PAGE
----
CPC – (cost per click), is used primarily for text- based advertisements. Google Adwords and AdSense are both examples of cost-per click advertising. In this case, the advertiser bids to have their ad shown when a user searches for a keyword that is relevant to the ad (or is reading content that contains the relevant keyword – in the case of Adsense) and pays only when a click is received, regardless of how many page impressions the advert may receive. This isn’t a business model that anyone can launch. Apart from the fact that the sponsored search market is pretty much sewn up, be aware that Yahoo! owns the original Goto/Overture patent – known as the 361 patent. Instead its best to act as a carrier of text based advertising as a search or content partner.
CPL – (cost per lead), is technically the same as cost per click, in that the advertiser pays for a ‘visit’ action; however this terminology is most often used in situations when user interest tends to have been further qualified.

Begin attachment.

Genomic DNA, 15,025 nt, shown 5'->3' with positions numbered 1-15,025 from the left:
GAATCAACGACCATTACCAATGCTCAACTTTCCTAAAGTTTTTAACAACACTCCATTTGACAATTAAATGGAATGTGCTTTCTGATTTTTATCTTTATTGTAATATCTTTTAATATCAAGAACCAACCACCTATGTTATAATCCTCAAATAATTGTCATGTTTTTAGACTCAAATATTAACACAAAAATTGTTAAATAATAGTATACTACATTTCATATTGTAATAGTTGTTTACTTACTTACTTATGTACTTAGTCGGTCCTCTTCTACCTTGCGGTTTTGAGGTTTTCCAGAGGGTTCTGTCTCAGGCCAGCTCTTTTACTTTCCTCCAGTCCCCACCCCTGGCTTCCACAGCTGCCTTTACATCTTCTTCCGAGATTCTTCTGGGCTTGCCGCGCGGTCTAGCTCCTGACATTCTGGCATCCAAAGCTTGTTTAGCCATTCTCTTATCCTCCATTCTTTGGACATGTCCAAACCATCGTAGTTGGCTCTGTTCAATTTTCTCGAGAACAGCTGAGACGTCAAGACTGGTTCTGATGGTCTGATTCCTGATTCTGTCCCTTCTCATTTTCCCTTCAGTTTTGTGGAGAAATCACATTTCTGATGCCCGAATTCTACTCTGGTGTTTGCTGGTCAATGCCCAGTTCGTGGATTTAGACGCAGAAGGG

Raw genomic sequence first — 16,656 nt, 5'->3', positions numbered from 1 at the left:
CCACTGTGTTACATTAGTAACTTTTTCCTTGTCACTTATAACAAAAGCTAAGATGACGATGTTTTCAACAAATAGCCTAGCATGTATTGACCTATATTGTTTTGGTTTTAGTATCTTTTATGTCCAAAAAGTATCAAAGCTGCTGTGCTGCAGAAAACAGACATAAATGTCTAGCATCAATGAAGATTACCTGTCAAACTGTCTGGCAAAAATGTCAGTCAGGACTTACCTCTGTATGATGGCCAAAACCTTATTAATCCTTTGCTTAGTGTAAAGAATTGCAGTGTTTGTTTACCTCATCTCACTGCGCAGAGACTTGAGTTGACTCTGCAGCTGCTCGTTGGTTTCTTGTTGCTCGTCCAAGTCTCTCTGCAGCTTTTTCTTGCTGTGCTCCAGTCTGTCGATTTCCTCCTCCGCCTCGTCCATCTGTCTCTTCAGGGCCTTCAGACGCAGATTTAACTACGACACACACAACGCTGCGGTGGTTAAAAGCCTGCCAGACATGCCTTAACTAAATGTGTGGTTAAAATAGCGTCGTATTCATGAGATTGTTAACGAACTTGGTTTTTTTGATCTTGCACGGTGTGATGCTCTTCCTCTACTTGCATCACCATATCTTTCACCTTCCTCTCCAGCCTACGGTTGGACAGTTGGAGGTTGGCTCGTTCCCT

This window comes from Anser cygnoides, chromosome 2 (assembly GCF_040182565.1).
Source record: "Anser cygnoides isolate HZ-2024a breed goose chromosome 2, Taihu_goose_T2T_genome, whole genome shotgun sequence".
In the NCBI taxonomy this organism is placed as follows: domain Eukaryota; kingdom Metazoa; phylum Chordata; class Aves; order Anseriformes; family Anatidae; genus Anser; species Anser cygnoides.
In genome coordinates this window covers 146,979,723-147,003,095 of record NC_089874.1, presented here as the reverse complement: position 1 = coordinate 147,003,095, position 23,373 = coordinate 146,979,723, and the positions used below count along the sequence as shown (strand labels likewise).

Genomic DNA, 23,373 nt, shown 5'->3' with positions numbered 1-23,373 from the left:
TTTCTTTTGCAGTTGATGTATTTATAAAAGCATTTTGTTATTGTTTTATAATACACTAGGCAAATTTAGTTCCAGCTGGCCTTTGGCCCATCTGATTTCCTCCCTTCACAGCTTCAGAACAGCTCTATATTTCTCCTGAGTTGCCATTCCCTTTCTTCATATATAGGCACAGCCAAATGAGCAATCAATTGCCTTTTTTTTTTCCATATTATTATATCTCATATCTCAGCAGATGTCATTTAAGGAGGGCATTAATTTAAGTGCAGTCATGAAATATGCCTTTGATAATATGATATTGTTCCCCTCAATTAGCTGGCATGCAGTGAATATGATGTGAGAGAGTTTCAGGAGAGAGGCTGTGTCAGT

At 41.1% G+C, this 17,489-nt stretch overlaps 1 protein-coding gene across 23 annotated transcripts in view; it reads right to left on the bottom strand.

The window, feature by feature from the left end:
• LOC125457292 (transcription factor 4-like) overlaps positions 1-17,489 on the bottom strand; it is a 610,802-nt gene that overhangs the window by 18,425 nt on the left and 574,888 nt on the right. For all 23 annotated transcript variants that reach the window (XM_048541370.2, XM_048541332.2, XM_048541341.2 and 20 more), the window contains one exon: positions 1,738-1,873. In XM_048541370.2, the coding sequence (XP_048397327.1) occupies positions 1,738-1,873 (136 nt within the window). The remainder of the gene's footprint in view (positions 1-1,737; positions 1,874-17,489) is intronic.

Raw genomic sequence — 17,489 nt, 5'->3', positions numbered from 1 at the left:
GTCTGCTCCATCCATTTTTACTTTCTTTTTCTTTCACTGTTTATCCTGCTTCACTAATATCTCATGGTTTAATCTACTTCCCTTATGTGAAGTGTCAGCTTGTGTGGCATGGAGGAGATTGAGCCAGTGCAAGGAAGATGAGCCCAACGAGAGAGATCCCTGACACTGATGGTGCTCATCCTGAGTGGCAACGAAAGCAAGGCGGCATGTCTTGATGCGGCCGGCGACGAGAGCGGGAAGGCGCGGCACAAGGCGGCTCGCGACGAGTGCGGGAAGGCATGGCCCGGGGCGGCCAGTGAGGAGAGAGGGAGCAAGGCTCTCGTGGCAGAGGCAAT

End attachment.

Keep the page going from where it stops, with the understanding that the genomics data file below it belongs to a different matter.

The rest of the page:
CPA – (cost per acquisition), is used to describe conversion based advertising. In this case the advertiser pays only when their conversion metric has been achieved. A conversion could be a product sale or a new customer registration. A CPA model can be a difficult model to launch a commercial website with. It may be best to operate a CPL model until statistical performance inferences can be made about your traffic conversion rates.
Overview: I have an audience and website similar to yours. You pay me for directly selling or promoting your product to my audience, almost as if the product were my own!
Who Pays Who?: Advertiser pays its affiliate partners on referred-user-completion of a specified performance metric. An affiliation can often be a long term business model, often lasting as long as the commercial lifetime of the user’ consumption of the advertiser product(s).
Specific Commercial Variants
Reseller Affiliation – an affiliate is paid a percentage share of the total revenue derived from a purchase of the advertiser product, from the affiliate website. Such share of revenue may be a one-off percentage of sale or a lifetime value share. Many software, application and domain distributors operate reseller programmes. Reselling tends to work well for digital and download products, as physical product distribution costs can be prohibitive for re-sale.